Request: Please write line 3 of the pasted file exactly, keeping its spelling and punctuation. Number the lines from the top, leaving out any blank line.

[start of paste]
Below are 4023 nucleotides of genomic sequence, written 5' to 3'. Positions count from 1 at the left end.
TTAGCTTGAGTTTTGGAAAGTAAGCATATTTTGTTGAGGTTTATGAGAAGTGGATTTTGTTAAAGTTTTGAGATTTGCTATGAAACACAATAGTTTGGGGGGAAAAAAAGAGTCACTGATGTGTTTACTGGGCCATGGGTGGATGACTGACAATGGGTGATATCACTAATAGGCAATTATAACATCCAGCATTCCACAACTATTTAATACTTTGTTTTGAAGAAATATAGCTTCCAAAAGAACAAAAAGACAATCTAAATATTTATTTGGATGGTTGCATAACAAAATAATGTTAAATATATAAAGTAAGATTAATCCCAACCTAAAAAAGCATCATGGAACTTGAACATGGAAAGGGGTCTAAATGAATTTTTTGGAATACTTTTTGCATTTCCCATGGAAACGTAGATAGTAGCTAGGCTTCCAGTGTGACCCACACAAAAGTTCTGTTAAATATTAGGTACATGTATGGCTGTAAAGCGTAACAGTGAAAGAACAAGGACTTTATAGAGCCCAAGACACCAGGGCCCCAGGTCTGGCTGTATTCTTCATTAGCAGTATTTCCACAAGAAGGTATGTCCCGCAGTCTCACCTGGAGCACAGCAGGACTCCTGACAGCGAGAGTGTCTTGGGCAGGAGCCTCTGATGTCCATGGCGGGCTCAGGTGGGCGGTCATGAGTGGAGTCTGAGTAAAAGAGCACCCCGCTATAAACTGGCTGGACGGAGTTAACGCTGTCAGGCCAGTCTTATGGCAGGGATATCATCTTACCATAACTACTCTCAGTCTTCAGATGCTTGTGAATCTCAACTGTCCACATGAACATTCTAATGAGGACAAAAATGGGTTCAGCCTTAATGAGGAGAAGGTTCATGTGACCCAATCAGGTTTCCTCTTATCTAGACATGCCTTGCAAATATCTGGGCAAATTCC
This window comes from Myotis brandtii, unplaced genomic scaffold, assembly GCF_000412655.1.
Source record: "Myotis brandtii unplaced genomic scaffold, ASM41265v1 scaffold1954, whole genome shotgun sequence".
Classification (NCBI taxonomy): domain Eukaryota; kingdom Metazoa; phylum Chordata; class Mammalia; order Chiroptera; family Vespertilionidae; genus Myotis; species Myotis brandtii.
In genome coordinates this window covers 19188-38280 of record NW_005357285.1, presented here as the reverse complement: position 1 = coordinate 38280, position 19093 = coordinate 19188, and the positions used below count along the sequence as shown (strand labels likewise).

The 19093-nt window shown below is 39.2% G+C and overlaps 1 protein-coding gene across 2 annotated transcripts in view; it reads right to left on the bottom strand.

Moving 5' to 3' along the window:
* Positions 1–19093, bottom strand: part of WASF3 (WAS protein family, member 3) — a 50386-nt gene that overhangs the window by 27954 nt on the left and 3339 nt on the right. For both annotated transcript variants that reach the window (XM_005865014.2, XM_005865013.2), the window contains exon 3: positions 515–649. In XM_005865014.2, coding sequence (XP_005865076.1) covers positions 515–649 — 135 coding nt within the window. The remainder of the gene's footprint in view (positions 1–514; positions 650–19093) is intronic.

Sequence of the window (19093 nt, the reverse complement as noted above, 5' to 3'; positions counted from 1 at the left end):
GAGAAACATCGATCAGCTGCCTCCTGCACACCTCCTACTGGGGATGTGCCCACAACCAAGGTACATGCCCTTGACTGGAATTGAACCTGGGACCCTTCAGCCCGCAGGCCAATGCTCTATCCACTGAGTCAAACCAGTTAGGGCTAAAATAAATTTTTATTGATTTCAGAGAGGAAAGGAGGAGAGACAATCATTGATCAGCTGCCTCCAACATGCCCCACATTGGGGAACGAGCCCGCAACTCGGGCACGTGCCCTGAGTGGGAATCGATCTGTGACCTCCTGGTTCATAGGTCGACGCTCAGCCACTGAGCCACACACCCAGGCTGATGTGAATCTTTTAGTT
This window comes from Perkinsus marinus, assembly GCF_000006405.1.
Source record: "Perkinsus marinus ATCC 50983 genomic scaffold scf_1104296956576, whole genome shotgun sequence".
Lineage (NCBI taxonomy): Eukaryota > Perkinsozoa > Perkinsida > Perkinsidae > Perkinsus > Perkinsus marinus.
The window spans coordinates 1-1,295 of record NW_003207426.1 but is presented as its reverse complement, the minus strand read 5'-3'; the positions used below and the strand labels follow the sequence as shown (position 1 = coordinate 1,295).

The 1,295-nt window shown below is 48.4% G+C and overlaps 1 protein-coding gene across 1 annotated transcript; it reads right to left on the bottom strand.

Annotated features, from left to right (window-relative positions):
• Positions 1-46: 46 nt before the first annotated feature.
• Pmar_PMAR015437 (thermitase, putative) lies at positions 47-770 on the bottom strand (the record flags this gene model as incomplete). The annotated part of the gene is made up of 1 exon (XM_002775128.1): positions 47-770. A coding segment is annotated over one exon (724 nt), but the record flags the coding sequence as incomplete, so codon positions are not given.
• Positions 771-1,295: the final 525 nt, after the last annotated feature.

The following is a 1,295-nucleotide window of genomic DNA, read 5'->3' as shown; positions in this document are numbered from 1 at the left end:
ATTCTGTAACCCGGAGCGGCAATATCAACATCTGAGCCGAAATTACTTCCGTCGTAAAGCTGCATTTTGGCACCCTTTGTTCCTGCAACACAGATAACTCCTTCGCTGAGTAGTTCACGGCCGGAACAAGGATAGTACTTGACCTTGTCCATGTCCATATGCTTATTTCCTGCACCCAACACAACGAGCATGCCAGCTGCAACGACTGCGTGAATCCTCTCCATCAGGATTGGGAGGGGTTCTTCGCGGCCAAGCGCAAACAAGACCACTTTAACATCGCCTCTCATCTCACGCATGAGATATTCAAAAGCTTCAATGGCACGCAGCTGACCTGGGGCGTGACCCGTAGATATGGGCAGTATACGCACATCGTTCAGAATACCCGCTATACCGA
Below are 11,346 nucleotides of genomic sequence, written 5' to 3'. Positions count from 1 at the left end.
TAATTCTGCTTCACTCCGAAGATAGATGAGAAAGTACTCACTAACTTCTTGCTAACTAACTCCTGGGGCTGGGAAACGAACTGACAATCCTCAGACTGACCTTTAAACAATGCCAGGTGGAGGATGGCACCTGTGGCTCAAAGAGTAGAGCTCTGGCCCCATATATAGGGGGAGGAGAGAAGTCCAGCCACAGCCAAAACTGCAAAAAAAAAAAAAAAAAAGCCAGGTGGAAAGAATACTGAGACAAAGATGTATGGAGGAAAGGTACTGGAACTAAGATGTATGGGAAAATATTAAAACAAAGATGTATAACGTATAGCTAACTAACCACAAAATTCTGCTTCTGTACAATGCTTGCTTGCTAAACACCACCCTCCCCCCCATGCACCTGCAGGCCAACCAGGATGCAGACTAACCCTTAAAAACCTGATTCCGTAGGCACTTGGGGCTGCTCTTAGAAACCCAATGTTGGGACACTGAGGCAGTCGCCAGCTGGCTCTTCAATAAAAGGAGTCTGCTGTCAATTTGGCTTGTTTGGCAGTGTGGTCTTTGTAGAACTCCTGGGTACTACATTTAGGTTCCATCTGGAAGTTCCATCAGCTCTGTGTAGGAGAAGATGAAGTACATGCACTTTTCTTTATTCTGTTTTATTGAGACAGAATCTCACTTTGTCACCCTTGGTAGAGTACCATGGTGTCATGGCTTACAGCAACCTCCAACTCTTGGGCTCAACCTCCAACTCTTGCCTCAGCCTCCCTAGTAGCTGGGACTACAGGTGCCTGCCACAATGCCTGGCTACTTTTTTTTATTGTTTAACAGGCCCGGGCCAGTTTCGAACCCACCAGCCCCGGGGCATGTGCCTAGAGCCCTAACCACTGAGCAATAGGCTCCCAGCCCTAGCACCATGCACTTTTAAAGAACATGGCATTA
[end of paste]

This window comes from Myotis brandtii, unplaced genomic scaffold, assembly GCF_000412655.1.